Secret Cold War documents reveal NSA spied on senatorstags: Cold War, National Security Agency, surveillance
As Vietnam War protests grew, the U.S. National Security Agency (NSA) tapped the overseas communications of prominent American critics of the war -- including a pair of sitting U.S. senators. That's according to a recently declassified NSA history, which called the effort "disreputable if not outright illegal."
For years the names of the surveillance targets were kept secret. But after a decision by the Interagency Security Classification Appeals Panel, in response to an appeal by the National Security Archive at George Washington University, the NSA has declassified them for the first time. The names of the NSA's targets are eye-popping. Civil rights leaders Martin Luther King and Whitney Young were on the watch list, as were the boxer Muhammad Ali, New York Times journalist Tom Wicker, and veteran Washington Post humor columnist Art Buchwald. But perhaps the most startling fact in the declassified document is that the NSA was tasked with monitoring the overseas telephone calls and cable traffic of two prominent members of Congress, Sen. Frank Church (D-Idaho) and Sen. Howard Baker (R-Tenn.). As shocking as the recent revelations about the NSA's domestic eavesdropping have been, there has been no evidence so far of today's signal intelligence corps taking a step like this, to monitor the White House's political enemies....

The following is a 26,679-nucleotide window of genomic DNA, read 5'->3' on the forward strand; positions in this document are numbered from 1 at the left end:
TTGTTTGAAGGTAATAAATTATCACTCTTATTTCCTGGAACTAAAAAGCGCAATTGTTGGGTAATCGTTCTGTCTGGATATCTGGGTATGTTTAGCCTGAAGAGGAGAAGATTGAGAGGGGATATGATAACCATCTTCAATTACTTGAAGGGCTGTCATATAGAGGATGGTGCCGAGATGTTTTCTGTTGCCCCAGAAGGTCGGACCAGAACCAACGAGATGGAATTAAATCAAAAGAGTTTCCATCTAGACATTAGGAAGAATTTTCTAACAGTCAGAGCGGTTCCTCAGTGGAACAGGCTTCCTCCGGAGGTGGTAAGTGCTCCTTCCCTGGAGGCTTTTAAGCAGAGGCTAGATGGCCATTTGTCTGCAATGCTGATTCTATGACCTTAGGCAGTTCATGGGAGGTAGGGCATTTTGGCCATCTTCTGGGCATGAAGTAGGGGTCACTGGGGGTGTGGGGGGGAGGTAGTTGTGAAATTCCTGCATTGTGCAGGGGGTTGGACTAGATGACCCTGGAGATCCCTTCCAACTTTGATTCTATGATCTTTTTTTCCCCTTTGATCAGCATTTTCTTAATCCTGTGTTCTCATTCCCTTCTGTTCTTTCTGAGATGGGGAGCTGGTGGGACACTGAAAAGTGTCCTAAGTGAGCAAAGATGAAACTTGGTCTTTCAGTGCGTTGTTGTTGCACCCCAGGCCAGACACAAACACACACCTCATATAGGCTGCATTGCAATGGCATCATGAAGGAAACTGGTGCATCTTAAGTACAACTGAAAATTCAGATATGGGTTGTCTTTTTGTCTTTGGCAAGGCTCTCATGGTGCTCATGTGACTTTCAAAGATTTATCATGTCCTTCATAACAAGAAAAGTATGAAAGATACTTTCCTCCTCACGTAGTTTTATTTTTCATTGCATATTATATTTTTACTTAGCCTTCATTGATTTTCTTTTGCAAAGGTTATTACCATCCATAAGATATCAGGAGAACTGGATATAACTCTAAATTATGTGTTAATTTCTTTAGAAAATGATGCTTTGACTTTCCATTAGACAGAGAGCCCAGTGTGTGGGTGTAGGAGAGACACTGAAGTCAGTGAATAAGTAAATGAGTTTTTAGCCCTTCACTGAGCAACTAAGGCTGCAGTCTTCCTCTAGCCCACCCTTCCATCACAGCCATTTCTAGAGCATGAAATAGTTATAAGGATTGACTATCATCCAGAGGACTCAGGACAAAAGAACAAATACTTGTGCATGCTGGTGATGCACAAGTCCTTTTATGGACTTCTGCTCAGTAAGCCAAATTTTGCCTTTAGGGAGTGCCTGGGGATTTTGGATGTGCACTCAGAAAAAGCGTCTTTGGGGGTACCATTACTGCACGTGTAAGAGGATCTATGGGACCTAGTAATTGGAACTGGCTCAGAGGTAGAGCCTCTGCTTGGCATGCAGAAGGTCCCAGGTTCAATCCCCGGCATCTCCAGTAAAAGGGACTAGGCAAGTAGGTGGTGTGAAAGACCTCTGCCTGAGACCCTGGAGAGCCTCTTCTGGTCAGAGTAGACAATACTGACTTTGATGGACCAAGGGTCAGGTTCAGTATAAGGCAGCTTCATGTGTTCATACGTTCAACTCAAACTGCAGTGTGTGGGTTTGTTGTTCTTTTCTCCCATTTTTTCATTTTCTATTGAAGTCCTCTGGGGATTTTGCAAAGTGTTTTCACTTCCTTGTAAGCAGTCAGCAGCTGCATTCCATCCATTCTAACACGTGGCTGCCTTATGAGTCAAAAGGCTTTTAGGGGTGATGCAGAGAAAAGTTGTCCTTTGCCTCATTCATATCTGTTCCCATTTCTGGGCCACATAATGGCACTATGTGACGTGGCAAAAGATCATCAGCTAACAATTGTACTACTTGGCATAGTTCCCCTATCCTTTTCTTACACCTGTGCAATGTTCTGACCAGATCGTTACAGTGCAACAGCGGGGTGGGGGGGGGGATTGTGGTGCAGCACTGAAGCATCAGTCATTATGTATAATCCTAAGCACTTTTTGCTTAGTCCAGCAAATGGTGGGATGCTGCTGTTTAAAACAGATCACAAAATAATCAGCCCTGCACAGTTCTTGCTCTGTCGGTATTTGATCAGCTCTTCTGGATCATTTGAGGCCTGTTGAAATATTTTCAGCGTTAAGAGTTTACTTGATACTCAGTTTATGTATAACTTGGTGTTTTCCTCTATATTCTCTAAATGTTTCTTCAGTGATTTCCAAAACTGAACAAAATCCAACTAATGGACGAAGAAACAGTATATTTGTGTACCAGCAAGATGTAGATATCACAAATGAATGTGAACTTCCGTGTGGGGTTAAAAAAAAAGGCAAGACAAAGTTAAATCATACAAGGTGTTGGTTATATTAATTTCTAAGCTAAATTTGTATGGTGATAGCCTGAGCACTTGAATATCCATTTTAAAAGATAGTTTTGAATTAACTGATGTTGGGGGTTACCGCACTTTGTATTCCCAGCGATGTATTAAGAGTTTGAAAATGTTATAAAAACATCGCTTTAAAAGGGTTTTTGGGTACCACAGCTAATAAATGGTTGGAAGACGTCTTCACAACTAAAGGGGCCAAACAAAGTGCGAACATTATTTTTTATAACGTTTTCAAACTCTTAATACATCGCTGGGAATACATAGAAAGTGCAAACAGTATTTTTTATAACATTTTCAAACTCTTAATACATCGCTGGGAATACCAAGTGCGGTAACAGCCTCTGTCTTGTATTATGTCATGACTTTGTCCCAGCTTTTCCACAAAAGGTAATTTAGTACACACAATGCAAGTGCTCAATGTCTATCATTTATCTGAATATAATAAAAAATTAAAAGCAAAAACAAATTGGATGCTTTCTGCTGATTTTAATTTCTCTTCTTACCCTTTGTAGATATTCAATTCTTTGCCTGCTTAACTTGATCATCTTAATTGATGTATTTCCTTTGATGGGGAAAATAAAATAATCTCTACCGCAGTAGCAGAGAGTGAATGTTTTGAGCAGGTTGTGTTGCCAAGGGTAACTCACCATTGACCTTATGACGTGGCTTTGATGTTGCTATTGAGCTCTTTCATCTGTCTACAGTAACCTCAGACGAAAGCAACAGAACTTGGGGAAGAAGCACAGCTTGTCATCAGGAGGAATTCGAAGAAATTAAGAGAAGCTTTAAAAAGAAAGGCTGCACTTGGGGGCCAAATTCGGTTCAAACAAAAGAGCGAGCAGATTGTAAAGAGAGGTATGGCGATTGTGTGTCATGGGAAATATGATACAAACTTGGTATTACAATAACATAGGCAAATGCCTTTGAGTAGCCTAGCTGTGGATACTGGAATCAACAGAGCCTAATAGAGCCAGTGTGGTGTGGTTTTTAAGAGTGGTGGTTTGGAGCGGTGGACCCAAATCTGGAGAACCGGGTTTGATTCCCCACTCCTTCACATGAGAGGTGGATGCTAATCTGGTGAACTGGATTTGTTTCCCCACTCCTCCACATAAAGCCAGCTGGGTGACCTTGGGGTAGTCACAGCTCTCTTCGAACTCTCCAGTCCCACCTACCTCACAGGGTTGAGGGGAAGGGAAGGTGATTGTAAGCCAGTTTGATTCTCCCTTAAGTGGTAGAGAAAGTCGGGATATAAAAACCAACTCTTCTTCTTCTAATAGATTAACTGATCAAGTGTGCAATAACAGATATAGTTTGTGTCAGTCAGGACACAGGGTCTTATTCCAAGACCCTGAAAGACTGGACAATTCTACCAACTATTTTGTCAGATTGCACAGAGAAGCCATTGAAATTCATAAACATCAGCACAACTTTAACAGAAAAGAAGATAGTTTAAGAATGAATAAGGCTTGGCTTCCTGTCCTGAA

comments powered by Disqus
- 150 years later, schools are still a battlefield for interpreting Civil War
- Where are America's memorials to pain of slavery, black resistance?
- Richmond split over Confederate history
- The World's Jewish Population Is Nearing Pre-Holocaust Levels
- Bernie Sanders’s Revolutionary Roots Were Nurtured in ’60s Vermont
- Did a historian who said he’s a victim of McCarthyism get the story wrong?
- Stephanie Coontz’s work on the history of marriage cited by the Supreme Court.
- NYT History Book Reviews: Who Got Noticed this Week?
- David Hackett Fischer wins $100,000 prize for lifetime achievement in military writing